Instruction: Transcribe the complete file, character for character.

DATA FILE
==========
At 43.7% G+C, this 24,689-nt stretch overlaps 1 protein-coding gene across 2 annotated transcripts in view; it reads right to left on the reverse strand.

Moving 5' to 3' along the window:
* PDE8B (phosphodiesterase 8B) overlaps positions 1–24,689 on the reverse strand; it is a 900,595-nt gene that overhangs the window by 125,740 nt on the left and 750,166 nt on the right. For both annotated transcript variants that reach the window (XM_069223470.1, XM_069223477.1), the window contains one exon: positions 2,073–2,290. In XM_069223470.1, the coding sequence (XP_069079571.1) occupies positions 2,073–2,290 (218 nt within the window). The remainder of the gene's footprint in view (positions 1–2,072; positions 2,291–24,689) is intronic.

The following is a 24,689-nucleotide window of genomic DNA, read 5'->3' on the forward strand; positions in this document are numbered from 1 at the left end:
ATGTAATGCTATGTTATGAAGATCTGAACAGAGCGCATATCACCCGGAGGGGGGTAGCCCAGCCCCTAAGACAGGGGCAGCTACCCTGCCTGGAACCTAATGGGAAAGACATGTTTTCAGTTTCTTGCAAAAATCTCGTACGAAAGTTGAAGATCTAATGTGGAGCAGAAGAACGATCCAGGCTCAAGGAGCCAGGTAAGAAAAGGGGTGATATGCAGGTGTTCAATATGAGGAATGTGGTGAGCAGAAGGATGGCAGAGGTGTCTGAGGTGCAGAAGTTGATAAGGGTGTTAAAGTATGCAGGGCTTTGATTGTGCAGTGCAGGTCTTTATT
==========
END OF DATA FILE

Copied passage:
At 43.7% G+C, this 24,689-nt stretch overlaps 1 protein-coding gene across 2 annotated transcripts in view; it reads right to left on the reverse strand.

Moving 5' to 3' along the window:
* PDE8B (phosphodiesterase 8B) overlaps positions 1–24,689 on the reverse strand; it is a 900,595-nt gene that overhangs the window by 125,740 nt on the left and 750,166 nt on the right. For both annotated transcript variants that reach the window (XM_069223470.1, XM_069223477.1), the window contains one exon: positions 2,073–2,290. In XM_069223470.1, the coding sequence (XP_069079571.1) occupies positions 2,073–2,290 (218 nt within the window). The remainder of the gene's footprint in view (positions 1–2,072; positions 2,291–24,689) is intronic.

The following is a 24,689-nucleotide window of genomic DNA, read 5'->3' on the forward strand; positions in this document are numbered from 1 at the left end:
ATGTAATGCTATGTTATGAAGATCTGAACAGAGCGCATATCACCCGGAGGGGGGTAGCCCAGCCCCTAAGACAGGGGCAGCTACCCTGCCTGGAACCTAATGGGAAAGACATGTTTTCAGTTTCTTGCAAAAATCTCGTACGAAAGTTGAAGATCTAATGTGGAGCAGAAGAACGATCCAGGCTCAAGGAGCCAGGTAAGAAAAGGGGTGATATGCAGGTGTTCAATATGAGGAATGTGGTGAGCAGAAGGATGGCAGAGGTGTCTGAGGTGCAGAAGTTGATAAGGGTGTTAAAGTATGCAGGGCTTTGATTGTGCAGTGCAGGTCTTTATT